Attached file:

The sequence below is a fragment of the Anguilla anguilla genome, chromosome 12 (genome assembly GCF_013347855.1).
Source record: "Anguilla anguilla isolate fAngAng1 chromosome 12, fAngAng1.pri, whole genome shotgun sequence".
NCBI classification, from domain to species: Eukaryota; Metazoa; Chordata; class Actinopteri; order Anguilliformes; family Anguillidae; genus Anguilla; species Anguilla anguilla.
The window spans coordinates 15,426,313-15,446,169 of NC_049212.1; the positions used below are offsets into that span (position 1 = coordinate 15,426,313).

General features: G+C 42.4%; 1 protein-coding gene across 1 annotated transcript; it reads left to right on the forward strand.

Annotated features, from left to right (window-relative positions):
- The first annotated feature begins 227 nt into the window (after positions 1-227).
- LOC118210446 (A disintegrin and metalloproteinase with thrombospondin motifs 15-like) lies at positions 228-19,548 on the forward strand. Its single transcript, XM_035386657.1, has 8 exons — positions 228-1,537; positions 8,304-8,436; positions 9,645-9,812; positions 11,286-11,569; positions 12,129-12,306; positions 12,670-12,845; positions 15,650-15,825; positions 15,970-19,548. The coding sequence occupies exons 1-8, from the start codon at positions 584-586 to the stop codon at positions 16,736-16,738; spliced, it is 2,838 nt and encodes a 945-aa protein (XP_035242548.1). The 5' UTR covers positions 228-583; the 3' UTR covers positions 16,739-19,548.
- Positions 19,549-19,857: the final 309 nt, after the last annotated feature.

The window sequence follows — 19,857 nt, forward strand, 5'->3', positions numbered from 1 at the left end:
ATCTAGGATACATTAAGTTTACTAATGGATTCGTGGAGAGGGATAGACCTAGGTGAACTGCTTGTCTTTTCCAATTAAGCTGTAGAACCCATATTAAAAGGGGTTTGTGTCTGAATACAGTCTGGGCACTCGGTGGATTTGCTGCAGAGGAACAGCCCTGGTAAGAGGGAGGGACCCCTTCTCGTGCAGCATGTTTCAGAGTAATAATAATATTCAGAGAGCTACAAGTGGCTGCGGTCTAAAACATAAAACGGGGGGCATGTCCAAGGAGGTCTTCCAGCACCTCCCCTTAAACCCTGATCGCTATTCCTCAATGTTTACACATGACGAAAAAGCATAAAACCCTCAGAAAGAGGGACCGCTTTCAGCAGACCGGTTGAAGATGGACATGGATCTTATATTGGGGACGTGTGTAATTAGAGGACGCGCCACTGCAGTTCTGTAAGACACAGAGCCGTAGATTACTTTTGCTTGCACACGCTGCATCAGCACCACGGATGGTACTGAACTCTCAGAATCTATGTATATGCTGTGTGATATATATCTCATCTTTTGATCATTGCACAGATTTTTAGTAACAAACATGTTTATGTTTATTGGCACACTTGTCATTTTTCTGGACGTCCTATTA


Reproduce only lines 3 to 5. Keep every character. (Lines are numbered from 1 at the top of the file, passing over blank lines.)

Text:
NCBI classification, from domain to species: Eukaryota; Metazoa; Chordata; class Actinopteri; order Anguilliformes; family Anguillidae; genus Anguilla; species Anguilla anguilla.
The window spans coordinates 15,426,313-15,446,169 of NC_049212.1; the positions used below are offsets into that span (position 1 = coordinate 15,426,313).

General features: G+C 42.4%; 1 protein-coding gene across 1 annotated transcript; it reads left to right on the forward strand.